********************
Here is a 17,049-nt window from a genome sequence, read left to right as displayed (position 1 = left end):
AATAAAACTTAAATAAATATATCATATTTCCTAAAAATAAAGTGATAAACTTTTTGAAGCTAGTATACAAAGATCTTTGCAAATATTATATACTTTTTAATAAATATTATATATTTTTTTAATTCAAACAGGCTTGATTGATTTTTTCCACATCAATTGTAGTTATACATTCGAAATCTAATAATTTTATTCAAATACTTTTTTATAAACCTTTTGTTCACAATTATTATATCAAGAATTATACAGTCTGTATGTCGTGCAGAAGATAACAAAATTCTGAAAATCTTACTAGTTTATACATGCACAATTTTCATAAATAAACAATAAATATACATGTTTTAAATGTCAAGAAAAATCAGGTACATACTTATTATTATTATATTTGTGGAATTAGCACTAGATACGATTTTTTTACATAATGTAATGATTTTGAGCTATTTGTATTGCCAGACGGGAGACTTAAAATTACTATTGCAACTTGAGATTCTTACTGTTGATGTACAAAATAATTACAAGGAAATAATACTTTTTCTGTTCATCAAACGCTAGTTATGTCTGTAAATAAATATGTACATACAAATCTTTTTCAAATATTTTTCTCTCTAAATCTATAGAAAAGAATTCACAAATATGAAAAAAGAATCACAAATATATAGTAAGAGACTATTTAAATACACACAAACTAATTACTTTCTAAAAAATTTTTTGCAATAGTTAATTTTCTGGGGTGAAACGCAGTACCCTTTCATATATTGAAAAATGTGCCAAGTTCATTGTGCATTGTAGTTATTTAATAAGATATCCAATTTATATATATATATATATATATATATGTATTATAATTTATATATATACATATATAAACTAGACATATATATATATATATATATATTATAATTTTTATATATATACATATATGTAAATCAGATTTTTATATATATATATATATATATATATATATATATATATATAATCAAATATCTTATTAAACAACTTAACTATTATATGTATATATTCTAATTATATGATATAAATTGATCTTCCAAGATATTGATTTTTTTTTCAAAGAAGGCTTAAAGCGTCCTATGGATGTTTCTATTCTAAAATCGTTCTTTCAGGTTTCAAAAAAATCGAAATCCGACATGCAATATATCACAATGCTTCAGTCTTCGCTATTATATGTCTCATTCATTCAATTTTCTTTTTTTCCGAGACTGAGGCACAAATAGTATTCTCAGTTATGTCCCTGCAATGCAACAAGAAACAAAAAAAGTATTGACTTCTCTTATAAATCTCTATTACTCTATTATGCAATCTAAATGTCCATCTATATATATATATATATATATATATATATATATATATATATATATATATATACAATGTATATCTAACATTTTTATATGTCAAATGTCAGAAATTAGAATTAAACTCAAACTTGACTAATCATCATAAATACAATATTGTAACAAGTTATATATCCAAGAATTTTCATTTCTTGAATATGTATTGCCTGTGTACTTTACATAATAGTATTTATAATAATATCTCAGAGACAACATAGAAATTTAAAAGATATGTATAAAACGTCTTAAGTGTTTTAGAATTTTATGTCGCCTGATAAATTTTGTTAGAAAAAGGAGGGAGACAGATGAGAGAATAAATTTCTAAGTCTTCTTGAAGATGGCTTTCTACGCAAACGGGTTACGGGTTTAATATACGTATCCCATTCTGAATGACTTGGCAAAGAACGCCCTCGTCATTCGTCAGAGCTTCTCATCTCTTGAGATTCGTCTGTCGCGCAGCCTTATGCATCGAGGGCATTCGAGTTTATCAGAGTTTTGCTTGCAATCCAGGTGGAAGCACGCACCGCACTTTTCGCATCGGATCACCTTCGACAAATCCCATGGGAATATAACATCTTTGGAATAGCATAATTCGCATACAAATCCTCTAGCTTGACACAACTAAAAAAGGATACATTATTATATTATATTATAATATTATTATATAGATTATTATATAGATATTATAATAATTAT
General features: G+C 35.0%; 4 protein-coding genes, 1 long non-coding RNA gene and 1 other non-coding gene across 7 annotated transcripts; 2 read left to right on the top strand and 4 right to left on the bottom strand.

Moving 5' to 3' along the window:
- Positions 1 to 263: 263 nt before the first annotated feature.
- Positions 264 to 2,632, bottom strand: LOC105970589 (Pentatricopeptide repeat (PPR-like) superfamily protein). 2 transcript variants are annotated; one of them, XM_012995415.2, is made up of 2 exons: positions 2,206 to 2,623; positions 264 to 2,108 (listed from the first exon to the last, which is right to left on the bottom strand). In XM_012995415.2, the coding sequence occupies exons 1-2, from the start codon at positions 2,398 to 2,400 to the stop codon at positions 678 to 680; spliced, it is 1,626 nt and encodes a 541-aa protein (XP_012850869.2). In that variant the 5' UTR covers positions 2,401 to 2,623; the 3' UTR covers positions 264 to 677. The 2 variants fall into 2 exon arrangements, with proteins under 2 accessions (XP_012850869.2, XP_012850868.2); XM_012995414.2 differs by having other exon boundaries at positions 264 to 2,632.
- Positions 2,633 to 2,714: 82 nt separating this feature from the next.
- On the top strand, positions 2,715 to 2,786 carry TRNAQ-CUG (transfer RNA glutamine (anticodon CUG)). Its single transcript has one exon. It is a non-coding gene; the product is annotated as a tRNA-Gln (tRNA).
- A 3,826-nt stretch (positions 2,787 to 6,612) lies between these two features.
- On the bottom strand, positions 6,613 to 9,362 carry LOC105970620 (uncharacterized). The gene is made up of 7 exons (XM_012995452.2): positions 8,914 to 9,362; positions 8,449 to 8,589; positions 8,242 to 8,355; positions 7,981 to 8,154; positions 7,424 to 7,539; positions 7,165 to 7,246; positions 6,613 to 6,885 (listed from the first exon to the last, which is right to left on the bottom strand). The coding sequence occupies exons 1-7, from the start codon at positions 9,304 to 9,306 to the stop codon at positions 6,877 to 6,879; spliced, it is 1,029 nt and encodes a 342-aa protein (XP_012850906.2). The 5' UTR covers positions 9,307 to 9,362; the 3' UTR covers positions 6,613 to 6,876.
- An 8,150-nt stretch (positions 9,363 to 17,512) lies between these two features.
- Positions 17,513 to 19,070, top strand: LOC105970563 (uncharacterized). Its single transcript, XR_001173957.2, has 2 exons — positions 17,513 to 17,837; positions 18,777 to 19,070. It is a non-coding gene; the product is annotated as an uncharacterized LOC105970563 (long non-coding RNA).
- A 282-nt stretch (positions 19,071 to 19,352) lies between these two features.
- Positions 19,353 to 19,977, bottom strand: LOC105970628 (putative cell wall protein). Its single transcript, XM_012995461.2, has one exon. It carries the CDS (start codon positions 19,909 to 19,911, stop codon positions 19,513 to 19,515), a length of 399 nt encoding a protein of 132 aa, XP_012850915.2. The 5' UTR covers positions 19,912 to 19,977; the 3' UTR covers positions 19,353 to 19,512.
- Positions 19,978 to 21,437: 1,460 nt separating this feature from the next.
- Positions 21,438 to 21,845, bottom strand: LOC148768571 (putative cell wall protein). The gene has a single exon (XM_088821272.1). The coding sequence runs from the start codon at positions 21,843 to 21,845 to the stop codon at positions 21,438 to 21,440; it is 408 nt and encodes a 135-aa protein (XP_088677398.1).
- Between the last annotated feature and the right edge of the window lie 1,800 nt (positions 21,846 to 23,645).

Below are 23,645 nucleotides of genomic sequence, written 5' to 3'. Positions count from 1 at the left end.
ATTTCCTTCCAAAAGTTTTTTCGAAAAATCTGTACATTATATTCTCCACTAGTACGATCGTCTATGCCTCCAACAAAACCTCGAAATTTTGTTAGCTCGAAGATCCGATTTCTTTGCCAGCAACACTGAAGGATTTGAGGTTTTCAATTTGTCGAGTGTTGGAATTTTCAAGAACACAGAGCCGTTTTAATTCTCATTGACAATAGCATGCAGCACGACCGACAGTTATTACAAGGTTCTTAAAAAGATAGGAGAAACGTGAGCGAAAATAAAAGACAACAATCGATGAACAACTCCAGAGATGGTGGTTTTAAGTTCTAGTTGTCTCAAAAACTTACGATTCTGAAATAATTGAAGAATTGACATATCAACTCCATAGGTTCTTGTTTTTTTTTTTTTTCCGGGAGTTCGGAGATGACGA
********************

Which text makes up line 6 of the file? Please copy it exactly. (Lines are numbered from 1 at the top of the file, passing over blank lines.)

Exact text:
- Positions 264 to 2,632, bottom strand: LOC105970589 (Pentatricopeptide repeat (PPR-like) superfamily protein). 2 transcript variants are annotated; one of them, XM_012995415.2, is made up of 2 exons: positions 2,206 to 2,623; positions 264 to 2,108 (listed from the first exon to the last, which is right to left on the bottom strand). In XM_012995415.2, the coding sequence occupies exons 1-2, from the start codon at positions 2,398 to 2,400 to the stop codon at positions 678 to 680; spliced, it is 1,626 nt and encodes a 541-aa protein (XP_012850869.2). In that variant the 5' UTR covers positions 2,401 to 2,623; the 3' UTR covers positions 264 to 677. The 2 variants fall into 2 exon arrangements, with proteins under 2 accessions (XP_012850869.2, XP_012850868.2); XM_012995414.2 differs by having other exon boundaries at positions 264 to 2,632.